try to match it and it helped a lot. Marshall: That makes sense. It’s like a musician
who has to practice scales, they aren’t that excited about scales though practicing scales
I’m told is an important part of mastery, but then there are musicians that simply choose
the guitarist that they want to be like – Stan: Yeah. Marshall: – and listen to the records and
even slow the records down. Stevie Ray Vaughan and his brother, so in love with those old
blues players and aping their style and aping it enough to where it becomes your own, choosing
great line masters, you do not want to miss out on de Gheyn, you don’t want to miss out
on Guercino, you don’t want to miss out on – oh there’s a whole bunch of them. Albrecht
Dürer stuff is a heavy wood block line for the most part. But there’s so many of those
great old pen masters. Stan: Yeah. Pick your art parent –
Marshall: Yeah. Stan: For line quality and –
Marshall: Just imitate a bunch of their lines until you feel like you own it, then move
on to the next one and move on to the next one. Eventually, you have by imitating grown-ups
become your own grown-up and assimilated each one of them. Stan: And it doesn’t have to be like the thing
that you’re working on now as your line quality, you can just inject it into your everyday
stuff like spend 15 minutes before your drawing session just doing that for the next few months.
And it’s just 15 minutes a day – Marshall: Mm-hmm. Stan: And you will improve. It’s not like
you have to spend all day and working on your line quality. Marshall: I know, no. Stan: That’s boring. Marshall: It could be counterproductive too. Stan: Yeah. Marshall: It could wear you out with it to
where you don’t enjoy it anymore. Stan: Yeah. Marshall: Hey? Stan: Yeah. Marshall: What time is it? Stan: Um… Marshall: I mean, in the – in the episode? Stan: Tool time! Marshall: Uh, no no. Stan: Oh, uh, what’s your thang? Marshall: Yeah. [Chuckles] Can I go first? Stan: Wow! Marshall: Can you believe it? But it occurred
to me while we were talking. Let me tell you what I’ve been into for – since you – since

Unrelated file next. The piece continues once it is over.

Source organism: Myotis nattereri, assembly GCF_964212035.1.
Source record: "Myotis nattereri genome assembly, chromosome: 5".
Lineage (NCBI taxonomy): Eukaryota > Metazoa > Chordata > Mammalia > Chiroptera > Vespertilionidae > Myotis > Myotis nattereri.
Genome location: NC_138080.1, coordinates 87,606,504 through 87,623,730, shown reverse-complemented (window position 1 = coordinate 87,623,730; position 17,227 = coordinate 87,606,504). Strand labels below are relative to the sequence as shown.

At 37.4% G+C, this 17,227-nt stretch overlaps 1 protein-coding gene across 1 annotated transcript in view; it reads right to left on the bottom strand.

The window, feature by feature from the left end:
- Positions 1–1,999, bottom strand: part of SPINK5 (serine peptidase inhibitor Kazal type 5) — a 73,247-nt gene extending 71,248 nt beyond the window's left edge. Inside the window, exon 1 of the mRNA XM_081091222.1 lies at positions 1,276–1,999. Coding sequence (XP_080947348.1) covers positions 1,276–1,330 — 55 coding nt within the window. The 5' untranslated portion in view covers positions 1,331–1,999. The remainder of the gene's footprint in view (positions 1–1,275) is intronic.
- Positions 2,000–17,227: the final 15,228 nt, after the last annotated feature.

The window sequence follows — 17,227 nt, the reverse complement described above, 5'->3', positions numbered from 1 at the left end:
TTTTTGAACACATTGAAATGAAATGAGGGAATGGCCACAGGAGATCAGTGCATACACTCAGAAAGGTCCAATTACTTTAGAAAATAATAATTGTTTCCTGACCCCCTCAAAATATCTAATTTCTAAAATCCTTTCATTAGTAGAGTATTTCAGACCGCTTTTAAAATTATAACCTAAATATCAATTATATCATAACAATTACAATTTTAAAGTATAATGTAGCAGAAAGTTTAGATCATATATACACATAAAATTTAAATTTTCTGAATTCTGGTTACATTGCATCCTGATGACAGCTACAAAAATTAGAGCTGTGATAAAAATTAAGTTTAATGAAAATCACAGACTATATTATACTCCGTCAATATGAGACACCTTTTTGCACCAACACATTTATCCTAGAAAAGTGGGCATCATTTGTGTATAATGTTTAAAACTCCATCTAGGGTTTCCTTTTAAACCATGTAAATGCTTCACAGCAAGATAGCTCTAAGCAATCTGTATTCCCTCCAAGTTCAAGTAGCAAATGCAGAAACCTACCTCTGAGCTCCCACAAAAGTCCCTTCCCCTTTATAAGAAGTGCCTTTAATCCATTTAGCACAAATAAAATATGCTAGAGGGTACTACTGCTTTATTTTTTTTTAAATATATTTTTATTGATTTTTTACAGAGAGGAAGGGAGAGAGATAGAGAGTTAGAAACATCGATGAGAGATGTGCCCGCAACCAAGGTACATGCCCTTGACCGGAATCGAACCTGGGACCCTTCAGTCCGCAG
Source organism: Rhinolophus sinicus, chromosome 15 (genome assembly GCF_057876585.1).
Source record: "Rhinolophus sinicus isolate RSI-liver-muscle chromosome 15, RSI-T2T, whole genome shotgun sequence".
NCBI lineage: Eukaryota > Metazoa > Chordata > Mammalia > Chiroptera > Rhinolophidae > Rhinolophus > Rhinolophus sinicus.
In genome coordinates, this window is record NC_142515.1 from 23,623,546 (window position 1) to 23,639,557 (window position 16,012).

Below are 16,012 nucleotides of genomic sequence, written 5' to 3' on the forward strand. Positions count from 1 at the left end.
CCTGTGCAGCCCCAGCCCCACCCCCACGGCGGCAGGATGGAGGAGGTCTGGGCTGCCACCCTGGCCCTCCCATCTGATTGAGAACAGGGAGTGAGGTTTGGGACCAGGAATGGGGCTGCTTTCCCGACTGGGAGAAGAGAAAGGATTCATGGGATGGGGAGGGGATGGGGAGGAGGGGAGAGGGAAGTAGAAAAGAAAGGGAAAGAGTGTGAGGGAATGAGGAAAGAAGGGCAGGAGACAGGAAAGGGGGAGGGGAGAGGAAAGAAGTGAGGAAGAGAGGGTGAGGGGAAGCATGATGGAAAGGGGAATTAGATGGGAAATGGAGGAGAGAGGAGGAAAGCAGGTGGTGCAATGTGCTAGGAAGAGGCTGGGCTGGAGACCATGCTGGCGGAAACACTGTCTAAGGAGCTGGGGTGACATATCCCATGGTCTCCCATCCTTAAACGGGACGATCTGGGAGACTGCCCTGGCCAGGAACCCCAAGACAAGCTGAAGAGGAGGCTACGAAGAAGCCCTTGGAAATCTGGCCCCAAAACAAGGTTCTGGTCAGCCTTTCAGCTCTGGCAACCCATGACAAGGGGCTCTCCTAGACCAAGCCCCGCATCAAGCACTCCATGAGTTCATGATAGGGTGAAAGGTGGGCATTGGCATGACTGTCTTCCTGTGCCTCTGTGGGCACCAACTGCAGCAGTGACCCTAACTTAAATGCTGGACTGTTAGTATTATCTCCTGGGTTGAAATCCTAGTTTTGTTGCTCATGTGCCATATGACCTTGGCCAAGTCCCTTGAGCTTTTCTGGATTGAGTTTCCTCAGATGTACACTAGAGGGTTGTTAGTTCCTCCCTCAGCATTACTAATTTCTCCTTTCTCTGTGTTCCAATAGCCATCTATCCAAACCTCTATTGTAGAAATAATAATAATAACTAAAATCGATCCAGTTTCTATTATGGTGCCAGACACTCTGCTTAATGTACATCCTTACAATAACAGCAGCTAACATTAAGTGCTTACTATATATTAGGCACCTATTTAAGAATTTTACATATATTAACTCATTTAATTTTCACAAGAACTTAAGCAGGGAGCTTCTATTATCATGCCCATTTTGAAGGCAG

you released them, the Tim gula demos. Stan: Wooo! Marshall: One of them is like three quarters
of a million views and I never – Stan: Trying to figure out what that number
means. Sean: 750,000. Marshall: 750,000 [Laughter]
Stan: Yeah, I get it now. I – I figured it out Sean: The automatic drawing videos. Marshall: Yeah, that you have a meditative
drawing one but also the other ones since then, I never learned the Reilly method. I
was kind of put off by the formulaic quality of it but there were all these people doing
it and then to watch him demo and see how much is underneath his knowledge and his memorized
rhythms, it was so exciting to see that it got me – so, I watched those things over and
over and with full concentration, turn all the lights out, focus on this guy and just
watch the hand move. And it’s a bit like a construction worker who is used to working
one way, watching a ballet dancer and finding “what a beautiful rhythm this is, wouldn’t
it be nice to dance that way?” and when you did these, where the cameras right on there
to show his lines, I think that could be a really good influence on students. Stan: Yeah, he has great line work. Marshall: Great line work. And also, it’s
also nice to see an old guy who’s so cool. I mean it makes me feel – [Chuckles]
Stan: Oh yeah. Marshall: – good to be an old guy. Stan: Yeah. Marshall: Yeah, I really like Tim Gula. Marshall: That he is. Stan: Oh –
Marshall: That’s my thang. Stan: Nice. Marshall: What’s yours? Stan: My thang is durak. [Laughter]
Marshall: I have no idea what that is. It’s like scrum? Stan: Sean likes it. Oh, durak means idiot